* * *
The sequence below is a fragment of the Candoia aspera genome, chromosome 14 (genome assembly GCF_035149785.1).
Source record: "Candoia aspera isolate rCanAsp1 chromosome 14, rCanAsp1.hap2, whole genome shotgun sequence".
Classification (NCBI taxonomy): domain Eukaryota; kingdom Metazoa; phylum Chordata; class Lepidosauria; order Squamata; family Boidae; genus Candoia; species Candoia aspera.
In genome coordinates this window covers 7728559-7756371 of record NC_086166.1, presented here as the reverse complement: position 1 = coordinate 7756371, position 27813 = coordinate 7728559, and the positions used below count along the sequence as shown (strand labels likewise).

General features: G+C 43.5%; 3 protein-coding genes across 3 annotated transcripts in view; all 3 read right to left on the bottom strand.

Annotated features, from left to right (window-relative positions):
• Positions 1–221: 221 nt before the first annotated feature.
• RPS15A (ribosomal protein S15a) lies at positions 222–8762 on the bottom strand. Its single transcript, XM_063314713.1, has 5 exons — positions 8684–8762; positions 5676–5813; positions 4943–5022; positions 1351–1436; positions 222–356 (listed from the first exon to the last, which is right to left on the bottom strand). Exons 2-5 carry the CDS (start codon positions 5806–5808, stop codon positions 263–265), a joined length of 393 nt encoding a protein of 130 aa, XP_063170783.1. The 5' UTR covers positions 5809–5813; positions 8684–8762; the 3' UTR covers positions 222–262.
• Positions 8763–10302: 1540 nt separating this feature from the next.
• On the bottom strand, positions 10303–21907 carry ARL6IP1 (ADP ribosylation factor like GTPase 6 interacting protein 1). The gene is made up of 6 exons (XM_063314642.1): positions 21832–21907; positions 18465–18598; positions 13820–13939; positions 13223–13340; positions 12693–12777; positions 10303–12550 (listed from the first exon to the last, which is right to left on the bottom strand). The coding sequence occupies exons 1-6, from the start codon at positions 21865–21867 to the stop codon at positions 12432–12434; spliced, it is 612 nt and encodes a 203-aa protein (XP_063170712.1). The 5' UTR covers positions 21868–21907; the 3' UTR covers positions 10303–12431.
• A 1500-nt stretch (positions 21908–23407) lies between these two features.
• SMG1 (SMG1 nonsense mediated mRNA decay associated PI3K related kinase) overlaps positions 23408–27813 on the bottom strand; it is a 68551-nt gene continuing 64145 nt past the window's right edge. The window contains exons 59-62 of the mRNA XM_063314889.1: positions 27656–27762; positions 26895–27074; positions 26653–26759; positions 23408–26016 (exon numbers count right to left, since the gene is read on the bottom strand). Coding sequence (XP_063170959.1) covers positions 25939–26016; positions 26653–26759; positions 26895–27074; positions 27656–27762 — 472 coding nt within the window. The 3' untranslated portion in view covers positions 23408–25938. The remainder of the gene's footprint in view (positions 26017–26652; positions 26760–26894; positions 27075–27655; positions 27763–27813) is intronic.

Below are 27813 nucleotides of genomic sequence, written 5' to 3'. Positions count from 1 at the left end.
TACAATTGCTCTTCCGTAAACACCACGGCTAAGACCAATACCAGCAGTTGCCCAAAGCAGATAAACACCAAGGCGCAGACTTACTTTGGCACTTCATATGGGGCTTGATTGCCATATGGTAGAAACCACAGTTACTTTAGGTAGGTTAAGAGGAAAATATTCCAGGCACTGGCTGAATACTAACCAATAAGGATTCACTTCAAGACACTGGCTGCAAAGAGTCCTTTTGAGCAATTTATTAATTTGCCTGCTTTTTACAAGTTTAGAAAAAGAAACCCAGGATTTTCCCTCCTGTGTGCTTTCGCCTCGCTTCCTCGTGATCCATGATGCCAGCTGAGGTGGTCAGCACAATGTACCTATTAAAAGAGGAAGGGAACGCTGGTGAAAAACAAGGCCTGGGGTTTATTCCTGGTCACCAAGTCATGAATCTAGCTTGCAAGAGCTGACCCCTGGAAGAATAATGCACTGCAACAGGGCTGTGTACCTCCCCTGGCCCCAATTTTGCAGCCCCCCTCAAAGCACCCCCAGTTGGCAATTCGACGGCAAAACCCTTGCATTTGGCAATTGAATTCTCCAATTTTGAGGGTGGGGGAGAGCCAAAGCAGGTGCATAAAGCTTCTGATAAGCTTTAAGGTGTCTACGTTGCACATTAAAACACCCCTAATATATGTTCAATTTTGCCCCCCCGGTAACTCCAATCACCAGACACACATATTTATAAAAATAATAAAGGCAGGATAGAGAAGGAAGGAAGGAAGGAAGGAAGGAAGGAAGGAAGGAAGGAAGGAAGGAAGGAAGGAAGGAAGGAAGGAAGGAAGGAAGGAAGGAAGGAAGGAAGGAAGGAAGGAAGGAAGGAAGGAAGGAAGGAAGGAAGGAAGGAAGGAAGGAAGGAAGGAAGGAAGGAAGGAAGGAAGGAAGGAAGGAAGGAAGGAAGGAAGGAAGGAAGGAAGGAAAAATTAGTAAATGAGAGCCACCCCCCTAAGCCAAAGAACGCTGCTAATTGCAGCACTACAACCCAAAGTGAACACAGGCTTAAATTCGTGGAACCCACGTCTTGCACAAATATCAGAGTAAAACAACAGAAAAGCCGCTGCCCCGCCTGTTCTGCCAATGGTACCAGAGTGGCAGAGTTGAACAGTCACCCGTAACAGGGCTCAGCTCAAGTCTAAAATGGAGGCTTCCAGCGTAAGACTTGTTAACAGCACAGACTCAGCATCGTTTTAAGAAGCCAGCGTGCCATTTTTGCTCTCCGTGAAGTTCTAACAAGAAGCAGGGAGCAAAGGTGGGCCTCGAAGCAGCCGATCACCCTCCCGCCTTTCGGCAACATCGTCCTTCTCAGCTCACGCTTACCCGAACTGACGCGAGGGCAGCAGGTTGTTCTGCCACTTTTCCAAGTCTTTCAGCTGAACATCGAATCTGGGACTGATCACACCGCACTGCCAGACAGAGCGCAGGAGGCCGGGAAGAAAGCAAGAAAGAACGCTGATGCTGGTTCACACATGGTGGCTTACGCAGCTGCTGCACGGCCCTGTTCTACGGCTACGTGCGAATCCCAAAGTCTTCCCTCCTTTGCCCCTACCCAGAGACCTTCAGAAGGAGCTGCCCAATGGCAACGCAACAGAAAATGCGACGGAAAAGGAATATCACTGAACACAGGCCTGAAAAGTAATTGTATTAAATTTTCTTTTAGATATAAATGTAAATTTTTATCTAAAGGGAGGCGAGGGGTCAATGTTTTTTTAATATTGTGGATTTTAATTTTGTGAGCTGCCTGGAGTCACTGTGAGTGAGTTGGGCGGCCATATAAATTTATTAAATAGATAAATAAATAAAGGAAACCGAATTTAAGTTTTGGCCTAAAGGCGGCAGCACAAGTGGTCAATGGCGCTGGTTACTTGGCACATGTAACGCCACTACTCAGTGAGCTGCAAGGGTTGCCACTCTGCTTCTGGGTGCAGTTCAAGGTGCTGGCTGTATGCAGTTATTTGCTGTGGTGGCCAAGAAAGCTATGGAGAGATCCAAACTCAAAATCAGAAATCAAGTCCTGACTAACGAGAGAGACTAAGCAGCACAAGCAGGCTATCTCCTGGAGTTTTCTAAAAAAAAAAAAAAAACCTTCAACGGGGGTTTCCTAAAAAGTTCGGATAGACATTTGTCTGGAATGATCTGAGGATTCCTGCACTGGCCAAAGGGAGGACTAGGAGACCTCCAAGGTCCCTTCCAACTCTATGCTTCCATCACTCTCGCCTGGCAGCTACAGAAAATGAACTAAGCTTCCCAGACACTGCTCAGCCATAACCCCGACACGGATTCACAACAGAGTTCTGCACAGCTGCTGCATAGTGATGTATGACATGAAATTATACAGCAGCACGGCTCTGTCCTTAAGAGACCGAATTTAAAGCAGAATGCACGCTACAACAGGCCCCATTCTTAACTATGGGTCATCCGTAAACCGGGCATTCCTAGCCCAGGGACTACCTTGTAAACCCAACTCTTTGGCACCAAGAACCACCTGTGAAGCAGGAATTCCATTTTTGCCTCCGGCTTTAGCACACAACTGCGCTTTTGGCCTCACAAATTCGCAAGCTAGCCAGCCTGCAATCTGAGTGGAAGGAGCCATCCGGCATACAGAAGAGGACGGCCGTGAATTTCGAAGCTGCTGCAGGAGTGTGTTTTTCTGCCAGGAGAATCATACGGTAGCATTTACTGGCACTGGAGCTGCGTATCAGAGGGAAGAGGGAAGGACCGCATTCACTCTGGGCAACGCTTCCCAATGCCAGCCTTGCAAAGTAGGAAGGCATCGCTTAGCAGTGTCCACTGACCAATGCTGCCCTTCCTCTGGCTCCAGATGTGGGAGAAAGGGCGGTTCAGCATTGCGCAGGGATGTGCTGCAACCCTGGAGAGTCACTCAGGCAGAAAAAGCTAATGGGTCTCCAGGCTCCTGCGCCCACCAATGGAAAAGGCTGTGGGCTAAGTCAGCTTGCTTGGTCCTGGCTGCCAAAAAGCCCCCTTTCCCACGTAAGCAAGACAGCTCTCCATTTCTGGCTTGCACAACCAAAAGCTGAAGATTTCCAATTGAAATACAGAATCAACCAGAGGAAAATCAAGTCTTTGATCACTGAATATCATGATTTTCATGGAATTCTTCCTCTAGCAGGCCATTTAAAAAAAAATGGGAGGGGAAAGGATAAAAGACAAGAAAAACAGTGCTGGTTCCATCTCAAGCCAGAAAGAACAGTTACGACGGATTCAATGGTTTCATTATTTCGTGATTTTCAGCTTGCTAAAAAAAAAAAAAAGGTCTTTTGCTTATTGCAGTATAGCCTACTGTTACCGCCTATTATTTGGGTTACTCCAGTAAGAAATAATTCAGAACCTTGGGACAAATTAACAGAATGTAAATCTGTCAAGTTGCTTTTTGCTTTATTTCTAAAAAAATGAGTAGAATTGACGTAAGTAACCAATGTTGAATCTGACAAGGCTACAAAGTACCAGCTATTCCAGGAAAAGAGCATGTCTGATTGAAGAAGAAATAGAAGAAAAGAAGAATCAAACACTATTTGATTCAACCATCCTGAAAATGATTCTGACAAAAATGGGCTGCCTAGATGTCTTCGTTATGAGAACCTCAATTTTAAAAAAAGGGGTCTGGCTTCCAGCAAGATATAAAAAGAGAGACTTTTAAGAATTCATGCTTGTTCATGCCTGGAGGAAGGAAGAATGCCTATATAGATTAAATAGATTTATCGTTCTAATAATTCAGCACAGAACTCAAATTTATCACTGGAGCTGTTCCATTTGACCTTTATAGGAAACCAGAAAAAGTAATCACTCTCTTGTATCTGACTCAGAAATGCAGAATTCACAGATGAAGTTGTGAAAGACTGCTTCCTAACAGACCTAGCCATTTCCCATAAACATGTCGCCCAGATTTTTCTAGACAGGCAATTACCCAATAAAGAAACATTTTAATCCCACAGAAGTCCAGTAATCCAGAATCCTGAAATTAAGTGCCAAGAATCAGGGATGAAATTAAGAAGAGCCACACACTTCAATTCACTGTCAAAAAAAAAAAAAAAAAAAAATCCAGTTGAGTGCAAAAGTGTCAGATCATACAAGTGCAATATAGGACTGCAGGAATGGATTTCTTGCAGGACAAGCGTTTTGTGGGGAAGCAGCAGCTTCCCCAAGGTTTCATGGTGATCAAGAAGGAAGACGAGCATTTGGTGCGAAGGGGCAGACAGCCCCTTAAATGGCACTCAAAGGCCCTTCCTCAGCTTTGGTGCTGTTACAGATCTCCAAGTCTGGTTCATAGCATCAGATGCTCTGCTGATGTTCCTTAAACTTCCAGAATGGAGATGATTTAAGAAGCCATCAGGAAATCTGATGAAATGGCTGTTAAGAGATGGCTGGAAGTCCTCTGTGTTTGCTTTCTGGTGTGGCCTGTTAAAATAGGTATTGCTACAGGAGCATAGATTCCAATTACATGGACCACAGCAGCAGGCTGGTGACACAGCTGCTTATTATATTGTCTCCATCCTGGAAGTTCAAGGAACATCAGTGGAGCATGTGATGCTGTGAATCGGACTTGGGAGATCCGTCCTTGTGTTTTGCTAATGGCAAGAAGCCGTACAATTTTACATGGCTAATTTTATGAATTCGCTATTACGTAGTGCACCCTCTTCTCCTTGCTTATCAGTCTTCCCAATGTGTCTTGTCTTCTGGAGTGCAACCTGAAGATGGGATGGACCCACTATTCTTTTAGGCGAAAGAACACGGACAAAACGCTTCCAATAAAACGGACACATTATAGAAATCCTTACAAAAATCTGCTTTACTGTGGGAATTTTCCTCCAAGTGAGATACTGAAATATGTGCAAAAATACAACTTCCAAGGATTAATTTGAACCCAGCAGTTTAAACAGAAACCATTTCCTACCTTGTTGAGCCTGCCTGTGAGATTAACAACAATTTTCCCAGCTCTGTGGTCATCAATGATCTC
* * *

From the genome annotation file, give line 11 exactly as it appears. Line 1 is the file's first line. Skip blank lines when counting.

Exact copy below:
• A 1500-nt stretch (positions 21908–23407) lies between these two features.